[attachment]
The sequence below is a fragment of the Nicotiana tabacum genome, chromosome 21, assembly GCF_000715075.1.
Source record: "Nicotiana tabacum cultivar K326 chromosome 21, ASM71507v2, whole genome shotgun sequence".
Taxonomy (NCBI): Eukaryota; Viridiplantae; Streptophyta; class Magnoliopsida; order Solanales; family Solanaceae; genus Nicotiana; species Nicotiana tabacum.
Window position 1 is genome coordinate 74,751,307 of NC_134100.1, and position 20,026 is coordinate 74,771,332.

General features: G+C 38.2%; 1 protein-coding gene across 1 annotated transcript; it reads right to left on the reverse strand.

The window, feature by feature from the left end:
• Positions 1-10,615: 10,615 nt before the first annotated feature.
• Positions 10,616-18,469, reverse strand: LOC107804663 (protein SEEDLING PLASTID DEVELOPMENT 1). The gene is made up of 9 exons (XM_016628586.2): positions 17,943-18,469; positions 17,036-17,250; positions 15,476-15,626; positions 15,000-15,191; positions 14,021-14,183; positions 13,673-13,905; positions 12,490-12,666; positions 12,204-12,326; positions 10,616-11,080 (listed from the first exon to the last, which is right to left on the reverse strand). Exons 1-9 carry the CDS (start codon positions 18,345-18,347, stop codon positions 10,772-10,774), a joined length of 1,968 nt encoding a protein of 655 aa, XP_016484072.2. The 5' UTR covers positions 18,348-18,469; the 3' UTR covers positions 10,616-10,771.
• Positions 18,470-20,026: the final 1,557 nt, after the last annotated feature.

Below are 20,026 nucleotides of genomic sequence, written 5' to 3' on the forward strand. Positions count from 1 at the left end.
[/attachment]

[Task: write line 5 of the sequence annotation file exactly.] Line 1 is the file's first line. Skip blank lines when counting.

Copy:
General features: G+C 38.2%; 1 protein-coding gene across 1 annotated transcript; it reads right to left on the reverse strand.